The link between structural racism, high blood pressure and Black people’s health

High blood pressure. Structural racism. What do they have in common?

Researchers say they are two of the biggest factors responsible for the gap in poor heart and brain health between Black and white adults in the United States. And they are inextricably linked.

Studies show high blood pressure, also called hypertension, affects Black adults—particularly women—earlier and more dramatically than their white peers. By age 55, research shows 3 of 4 Black adults have already developed the condition compared to about half of white men and 40% of white women.

Untreated, high blood pressure can lead to a range of disabling and potentially fatal chronic illnesses, including heart disease, stroke, dementia, kidney disease, sexual dysfunction and loss of vision.

Behind these elevated risks, researchers say, are a complex web of negative influences stemming from the multigenerational impacts of structural racism.

Chandra Jackson, a research investigator and epidemiologist with the National Institute of Environmental Health Sciences, considers structural racism as the “totality of ways in which societies foster racial discrimination through mutually reinforcing systems of housing, education, employment, wages, benefits, credit, media, health care and criminal justice.

“These patterns and practices in turn reinforce discriminatory beliefs, values and the maldistribution of health-promoting or harming resources,” she said. That is, they create the physical and social environments that make it easier for white families to grow up healthy and harder for Black families to do so.

For example, decades of discriminatory lending, called redlining, have kept Black families segregated in neighborhoods with fewer resources and greater chronic exposure to environmental hazards, such as unclean drinking water and noise and air pollution, Jackson said.

These neighborhoods also tend to lack quality health care facilities and providers, grocery stores that sell healthy and affordable foods, or open spaces where adults can exercise and children can play, she said. Discriminatory employment and educational systems result in higher levels of poverty that create financial strain, housing and food insecurity, strained relationships and less access to good health insurance.

All of this—along with the daily indignities of racial discrimination—increases stress. That, in turn, may be associated with increased blood pressure, said Augustine Kang, an investigator at Brown University School of Public Health in Rhode Island. “All these factors set up the perfect storm for disease.”

Overall, Black men and women report higher levels of stress than their white counterparts. But studies show Black women, who experience the compounding effects of both race and gender discrimination, along with the chronic stress of having to “work harder” to overcome this dual bias, pay a particularly high price with their health starting early in life. Black women have a shorter life expectancy than white women, in part due to higher rates of heart disease.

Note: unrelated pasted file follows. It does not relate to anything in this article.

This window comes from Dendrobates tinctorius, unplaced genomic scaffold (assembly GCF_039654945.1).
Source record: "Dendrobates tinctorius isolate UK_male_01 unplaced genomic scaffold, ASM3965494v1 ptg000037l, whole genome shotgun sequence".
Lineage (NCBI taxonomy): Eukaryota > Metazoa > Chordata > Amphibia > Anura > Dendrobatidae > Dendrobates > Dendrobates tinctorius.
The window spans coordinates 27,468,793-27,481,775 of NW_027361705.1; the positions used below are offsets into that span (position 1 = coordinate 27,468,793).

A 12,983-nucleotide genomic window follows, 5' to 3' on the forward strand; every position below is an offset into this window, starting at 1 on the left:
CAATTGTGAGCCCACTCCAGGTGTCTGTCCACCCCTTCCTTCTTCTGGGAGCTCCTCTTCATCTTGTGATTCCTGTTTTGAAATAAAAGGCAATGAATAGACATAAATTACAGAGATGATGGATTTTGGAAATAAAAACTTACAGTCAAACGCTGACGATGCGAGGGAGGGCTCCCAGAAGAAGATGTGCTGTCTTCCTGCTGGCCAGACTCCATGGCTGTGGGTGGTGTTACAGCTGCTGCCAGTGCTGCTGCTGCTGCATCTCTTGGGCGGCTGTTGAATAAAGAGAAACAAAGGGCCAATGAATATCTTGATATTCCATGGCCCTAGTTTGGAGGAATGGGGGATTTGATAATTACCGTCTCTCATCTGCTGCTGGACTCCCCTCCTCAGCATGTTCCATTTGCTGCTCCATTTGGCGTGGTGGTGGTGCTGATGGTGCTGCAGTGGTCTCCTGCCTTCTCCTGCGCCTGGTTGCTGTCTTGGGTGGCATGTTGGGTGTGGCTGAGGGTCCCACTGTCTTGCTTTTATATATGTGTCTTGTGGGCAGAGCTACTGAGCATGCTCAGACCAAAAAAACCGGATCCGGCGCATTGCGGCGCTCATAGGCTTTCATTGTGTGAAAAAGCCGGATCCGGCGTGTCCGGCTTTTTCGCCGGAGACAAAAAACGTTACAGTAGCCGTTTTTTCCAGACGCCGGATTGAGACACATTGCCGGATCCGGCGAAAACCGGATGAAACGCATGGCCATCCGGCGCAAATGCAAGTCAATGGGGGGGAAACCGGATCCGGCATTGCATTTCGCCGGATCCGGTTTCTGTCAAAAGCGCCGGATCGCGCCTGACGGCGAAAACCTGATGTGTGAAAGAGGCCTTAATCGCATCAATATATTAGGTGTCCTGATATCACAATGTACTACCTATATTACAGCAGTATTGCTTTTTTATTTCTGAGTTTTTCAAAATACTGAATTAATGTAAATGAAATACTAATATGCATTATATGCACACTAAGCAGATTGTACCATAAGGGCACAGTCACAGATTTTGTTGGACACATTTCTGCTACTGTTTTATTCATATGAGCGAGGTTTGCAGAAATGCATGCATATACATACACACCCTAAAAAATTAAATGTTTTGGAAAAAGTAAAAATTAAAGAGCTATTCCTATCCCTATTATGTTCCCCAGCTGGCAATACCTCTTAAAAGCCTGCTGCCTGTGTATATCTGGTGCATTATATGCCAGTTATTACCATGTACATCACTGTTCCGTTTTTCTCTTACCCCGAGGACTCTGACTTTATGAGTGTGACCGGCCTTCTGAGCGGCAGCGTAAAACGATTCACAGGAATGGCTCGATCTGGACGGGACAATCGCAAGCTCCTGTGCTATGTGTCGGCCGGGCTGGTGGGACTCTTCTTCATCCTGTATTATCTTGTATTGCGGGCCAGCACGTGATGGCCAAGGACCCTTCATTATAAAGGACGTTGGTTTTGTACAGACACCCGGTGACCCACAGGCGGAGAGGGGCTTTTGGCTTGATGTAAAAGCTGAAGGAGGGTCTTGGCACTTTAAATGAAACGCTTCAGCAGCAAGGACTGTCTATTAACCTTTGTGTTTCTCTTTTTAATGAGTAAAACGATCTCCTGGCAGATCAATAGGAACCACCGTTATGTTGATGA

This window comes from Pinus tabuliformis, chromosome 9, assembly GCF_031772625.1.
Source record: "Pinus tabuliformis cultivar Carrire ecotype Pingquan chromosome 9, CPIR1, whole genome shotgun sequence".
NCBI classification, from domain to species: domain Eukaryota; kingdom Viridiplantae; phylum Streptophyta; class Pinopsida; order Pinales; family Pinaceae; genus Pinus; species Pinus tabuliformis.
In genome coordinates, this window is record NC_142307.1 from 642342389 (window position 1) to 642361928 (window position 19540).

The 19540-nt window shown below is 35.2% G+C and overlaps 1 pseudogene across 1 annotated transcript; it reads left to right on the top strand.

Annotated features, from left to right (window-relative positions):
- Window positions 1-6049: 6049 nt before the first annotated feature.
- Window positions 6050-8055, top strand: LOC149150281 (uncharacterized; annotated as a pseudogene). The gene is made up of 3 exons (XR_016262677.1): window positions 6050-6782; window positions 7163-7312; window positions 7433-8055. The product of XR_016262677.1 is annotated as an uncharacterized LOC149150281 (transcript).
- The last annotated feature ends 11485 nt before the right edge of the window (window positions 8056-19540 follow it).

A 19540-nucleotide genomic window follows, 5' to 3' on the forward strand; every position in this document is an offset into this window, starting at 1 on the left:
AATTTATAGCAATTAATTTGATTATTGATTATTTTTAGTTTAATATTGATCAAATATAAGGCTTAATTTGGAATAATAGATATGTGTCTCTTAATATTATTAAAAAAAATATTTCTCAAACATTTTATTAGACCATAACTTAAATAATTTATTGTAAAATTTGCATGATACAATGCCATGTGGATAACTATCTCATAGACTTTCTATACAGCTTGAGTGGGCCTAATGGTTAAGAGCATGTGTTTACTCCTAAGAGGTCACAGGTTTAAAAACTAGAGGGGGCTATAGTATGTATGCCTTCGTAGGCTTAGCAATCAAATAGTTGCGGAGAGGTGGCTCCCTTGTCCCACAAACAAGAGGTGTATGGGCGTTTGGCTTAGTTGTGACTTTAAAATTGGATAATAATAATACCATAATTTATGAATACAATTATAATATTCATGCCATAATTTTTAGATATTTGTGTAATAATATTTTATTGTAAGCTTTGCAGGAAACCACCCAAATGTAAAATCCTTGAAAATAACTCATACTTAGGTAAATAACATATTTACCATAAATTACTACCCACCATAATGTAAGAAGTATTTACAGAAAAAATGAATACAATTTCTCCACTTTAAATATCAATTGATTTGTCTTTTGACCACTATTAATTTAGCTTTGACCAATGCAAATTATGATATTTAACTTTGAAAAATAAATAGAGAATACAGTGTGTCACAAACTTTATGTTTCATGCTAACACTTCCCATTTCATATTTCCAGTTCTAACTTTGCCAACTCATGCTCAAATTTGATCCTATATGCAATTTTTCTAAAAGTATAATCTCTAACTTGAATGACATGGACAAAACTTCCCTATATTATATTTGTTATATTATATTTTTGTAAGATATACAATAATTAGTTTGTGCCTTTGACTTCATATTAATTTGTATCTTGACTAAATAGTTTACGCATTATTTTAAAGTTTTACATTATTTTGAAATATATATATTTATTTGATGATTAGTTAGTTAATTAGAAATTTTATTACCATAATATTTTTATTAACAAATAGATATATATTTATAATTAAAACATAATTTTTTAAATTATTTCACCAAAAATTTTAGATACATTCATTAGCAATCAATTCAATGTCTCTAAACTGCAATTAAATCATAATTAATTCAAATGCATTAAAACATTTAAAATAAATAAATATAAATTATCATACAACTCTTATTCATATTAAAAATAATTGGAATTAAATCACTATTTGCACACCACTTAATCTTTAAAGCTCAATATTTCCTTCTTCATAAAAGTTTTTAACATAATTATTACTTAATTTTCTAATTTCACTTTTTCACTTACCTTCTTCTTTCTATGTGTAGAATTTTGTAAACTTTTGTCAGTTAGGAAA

Stress also makes it harder to manage heart and brain health risk factors such as high blood pressure once they take hold.

Kang led a study that found Black women with high blood pressure who experienced high levels of stress were substantially less likely to take medication or practice blood pressure-lowering behaviors such as exercising or eating a healthy diet.

“Lifestyle factors are incredibly important in managing blood pressure,” he said. “There are social and environmental factors that present an added barrier to diet and physical activity, which accounts for a lot of the health disparities we see today.”

Overcoming these barriers has proven challenging—but not always insurmountable.

For example, a program targeting high blood pressure at Kaiser Permanente in California eliminated differences in control among Black and white adults. The program used electronic health records to track blood pressure, increased doctor-patient messaging outside of office visits and lowered the price of blood pressure medication to make it more affordable and accessible.

“In well-organized health systems, we’re doing a better job of monitoring and controlling blood pressure,” said Dr. John Ayanian, director of the Institute for Healthcare Policy and Innovation at the University of Michigan in Ann Arbor. “But the U.S. has a fragmented health care system.”

Ayanian led a study showing disparities in blood pressure among Black and white Medicare Advantage enrollees persisted in every region across the nation except in the West, where the Kaiser health plans had eliminated those differences. His research also showed Black adults were disproportionately enrolled in lower-performing health plans nationwide.

“We cannot rely just on the efforts of individuals and doctors,” he said. “You need a well-functioning health care delivery system.”

Asking people to improve their diet when they don’t have access to healthy foods, to exercise when they don’t have access to safe or affordable spaces, to take blood pressure medications when they can’t afford them—while also failing to ensure access to quality universal health care—will never succeed in eliminating health inequities, said Dr. Monika Safford, founder and co-director of the Cornell Center for Health Equity in New York City. She also is chief of general internal medicine at Weill Cornell Medical College.

“We can’t leave it up to individuals. It’s not their fault. The system is set up to fail them. … The system is not fair, equal and equitable.”